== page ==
Tim Seibles: The Man, The Professor, The Poet Laureate
I guess you could say I am not who I am. I always suspected there was something about me.
The opening lines of Tim Seibles’ poem “On Being Mistaken” sums up Virginia’s newest Poet Laureate. A creative writing professor and a three-time National Book Award nominee, Seibles could be arrogant, pompous or even intimidating, but he is none of those things. A caring professor and a great poet, Seibles’ warm demeanor and bright smile reflect his poetry, which gracefully approaches the challenges of humanity.
Born in Philadelphia and graduating Southern Methodist University in 1977, Seibles was a high school English teacher for ten years before receiving his Master of Fine Arts in Creative Writing from the Vermont College of Arts. Seibles had a humble beginning but he was a man of clearly defined beliefs, some idiosyncratic.
He has passions, few hobbies.
“I play tennis, but I play it passionately. I also play guitar. Music is very important to me, but those are not hobbies. I’m passionate about poetry,” Seibles said.
Poetry is the center of his universe.
Seibles began writing at 19. He writes about things that move him. If it grabs in an unforgettable way then he’s called to write about it, which does not always mean that he is writing well, he has added.
“Whether it be sex, politics, the mystical world, other planets, loneliness, family or the difficulty of being the single self. Those are the things that allow me to break the silence, to say something,” Seibles said.
A poet who primarily uses the free form, Seibles said that the content determines the form. He is clear that writers can’t claim the final expertise in art, but they can spend a lot of time thinking about what they can do. He hopes that he has made fewer mistakes as he has gotten older and that his precision is commiserating with the beauty and the usefulness of art and of poetry.
Seibles loves all genres, but he chooses poetry because it allows him to go into a lot of directions in a short period of time.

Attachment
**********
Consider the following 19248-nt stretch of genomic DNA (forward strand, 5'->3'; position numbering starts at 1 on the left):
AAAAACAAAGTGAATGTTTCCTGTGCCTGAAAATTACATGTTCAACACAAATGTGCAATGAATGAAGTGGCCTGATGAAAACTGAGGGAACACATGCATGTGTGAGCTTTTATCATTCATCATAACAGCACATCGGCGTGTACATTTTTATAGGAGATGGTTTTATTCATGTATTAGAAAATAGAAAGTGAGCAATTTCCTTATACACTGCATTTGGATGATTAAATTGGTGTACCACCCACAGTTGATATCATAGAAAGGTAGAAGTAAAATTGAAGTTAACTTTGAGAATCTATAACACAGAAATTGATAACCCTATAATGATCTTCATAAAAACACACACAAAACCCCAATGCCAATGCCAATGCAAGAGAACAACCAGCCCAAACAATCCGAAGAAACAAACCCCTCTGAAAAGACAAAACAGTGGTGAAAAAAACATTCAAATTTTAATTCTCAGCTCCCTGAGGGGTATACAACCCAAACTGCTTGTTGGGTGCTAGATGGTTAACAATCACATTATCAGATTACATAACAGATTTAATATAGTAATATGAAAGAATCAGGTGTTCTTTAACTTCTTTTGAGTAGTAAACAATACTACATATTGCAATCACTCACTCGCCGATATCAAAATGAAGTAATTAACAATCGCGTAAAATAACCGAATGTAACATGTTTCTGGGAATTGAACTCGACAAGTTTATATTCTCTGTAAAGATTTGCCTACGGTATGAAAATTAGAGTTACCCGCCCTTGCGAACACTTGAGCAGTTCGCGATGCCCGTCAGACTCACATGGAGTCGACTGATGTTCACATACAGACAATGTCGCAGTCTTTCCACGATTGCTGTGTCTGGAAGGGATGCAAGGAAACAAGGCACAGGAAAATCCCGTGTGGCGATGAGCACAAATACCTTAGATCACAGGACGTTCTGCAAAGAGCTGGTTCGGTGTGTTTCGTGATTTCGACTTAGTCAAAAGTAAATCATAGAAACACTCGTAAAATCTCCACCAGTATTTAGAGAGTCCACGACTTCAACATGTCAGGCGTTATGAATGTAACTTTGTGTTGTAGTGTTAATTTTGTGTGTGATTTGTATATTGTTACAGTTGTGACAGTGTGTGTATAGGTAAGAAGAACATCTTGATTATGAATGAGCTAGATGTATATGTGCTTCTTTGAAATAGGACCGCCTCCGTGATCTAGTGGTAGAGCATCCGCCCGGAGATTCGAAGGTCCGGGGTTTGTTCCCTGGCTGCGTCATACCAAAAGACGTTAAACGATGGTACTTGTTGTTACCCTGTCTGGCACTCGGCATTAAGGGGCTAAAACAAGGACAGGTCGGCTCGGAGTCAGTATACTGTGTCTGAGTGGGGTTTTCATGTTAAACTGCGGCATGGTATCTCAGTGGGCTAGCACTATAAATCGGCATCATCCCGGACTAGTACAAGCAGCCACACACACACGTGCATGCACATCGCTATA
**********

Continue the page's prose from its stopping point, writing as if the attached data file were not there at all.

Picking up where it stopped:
“I could work on a poem about my mother and after that start a poem about insects or race, or the corruption of organized religion,” Seibles said. “If you were a novelist, the novel itself would have to be faithful to a certain set of directives. But each poem is a different cosmos.”
For his poetry, Seibles moves in a lot of different directions in a short period of time. Although not as long as novels, he can spend a lot of time working on them, sometimes more than a year if they are long and complex enough.
Seibles is a teacher by trade. In addition to the decade-long dedication of secondary teaching, Seibles has been a professor at Old Dominion University for 21 years. Teaching has taught him a lot.
“The most important thing about teaching is that it reminds you what it meant not to know certain things. I was born in 1955 and there are certain things that I’ve seen and done. The 60s are not a part of the consciousness of someone born in the 90s. I was around when there were hippies present and the black power was around, and once upon a time there were handshakes that were only between black people. Those things were real to me,” Seibles said.
“The proceeding generation doesn’t think of previous realities because they haven’t lived it. For students in their late teens and early twenties, that part of my life may hold no reality. It’s just the nature of being new in the world,” Seibles said.
Seibles is excited and grateful for the opportunity. However, he was not sure that he would be appointed as the Poet Laureate. Though he was a finalist, he did not hear anything for more than a month. Then he received a call from the governor’s office, but he didn’t get it in time. When he did call back everyone was gone, so he waited until Monday but still was not positive. He said that he had to be guarded about it, but still felt hopeful.
“When I finally received the news, I was thrilled. I know a lot of poets who rarely get much of a spotlight. I’ve been fortunate.”
Seibles is hoping that he will become a proactive ambassador for poetry.
“I want to defeat some of the fear that people have of poetry,” Seibles said. “Poetry is just one person talking to another. Literature is ultimately about community, and I would like to make that better understood.”
“One of the most important things you must do is sustain your curiosity, interest, learning and seeing further than you currently do,” Seibles advised. “If you’re not interested in changing and growing then you’re already dead.”
Seibles’ latest book, titled “One Turn Around the Sun” will be released Valentine’s Day 2017.